Part II: Your Health Care Team and Treatment Regimen
Chapter 9: Your Role On Your Health Care Team
Optimal health care can be achieved only when patients are educated about their health and patients and physicians work together as treatment partners in an atmosphere of mutual respect.
It’s critical that we be active members of our health care teams. Those of us with chronic headaches and Migraine Disease need to be able to make basic treatment decisions when we have a headache or Migraine. We need to decide what medication to take and when to take it. It’s just not possible to call our doctors each time. Especially with Migraine, if we educate ourselves about the whole disease, we can often notice signs of an impending attack and be prepared to take medication early enough to avoid a full blown, debilitating episode.
We’re actually fortunate to be living when we are. There is more information available today than ever before, partly because of the Internet. Where I live, the library doesn’t have medical journals, and books on medical topics tend to be few and hardly new. The book stores here don’t have many choices either. That made my sources of information very limited until I got Internet access. Of course, when you surf the Internet for information, you do have to be particular about the sites you trust. That takes a while to figure out, but it’s worth it. We now have instant access to governmental sites such as the National Institute of Health, nonprofit organizations founded for patient education and advocacy, sites to access medical journals, and other excellent sites brimming with helpful information. We also have the wonderful online book stores where we can find just about any book we might desire.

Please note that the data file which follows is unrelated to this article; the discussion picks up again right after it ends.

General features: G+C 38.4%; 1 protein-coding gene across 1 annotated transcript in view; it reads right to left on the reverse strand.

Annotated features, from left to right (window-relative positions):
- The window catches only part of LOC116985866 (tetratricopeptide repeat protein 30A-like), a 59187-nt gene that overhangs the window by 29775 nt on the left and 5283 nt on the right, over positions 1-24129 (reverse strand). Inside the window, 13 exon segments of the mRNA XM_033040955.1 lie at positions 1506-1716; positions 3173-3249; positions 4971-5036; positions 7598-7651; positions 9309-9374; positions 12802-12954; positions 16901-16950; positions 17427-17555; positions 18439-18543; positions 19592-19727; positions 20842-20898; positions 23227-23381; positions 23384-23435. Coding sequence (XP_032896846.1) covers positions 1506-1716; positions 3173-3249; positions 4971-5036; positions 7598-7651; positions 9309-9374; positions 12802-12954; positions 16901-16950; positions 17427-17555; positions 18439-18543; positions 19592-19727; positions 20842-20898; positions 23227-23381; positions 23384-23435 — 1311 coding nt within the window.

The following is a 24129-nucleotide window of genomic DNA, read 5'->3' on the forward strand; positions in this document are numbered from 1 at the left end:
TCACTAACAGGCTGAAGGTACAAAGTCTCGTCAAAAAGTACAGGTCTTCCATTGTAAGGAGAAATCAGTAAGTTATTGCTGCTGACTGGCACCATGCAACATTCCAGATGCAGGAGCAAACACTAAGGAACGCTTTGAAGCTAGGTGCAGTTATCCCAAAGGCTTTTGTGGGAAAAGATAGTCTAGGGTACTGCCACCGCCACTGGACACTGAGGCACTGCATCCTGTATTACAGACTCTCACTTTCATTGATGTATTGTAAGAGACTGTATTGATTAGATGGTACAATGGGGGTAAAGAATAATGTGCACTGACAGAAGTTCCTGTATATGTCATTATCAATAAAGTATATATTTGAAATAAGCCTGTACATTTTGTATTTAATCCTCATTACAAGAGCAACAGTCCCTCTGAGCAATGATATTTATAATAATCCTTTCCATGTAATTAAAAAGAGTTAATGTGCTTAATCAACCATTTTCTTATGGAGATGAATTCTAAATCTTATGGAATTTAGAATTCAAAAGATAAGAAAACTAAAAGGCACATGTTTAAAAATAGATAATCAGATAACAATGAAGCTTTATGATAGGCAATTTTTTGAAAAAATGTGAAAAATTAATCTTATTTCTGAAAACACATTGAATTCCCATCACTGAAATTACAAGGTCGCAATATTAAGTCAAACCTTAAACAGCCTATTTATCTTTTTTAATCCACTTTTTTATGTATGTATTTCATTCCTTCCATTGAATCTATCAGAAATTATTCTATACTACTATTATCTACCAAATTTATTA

Don’t let anyone fool you. Knowledge is power, and lack of knowledge is one reason people have felt so powerless against their health issues in the past. Even people in my parents’ generation would never have thought to ask their doctors questions. They went to the doctor, then did or didn’t do what the doctor said to do. They took their medications without thinking to ask about possible side effects. They didn’t ask what they could do for themselves to improve their condition. Most of all, it would have taken a great deal for them to ever doubt a doctor. The first time I fired a doctor for telling me my Migraines were a “female thing” I’d have to live with, my mother was shocked. What did I think I was doing? He was a doctor, so he knew what he was taking about; what did I know about medicine?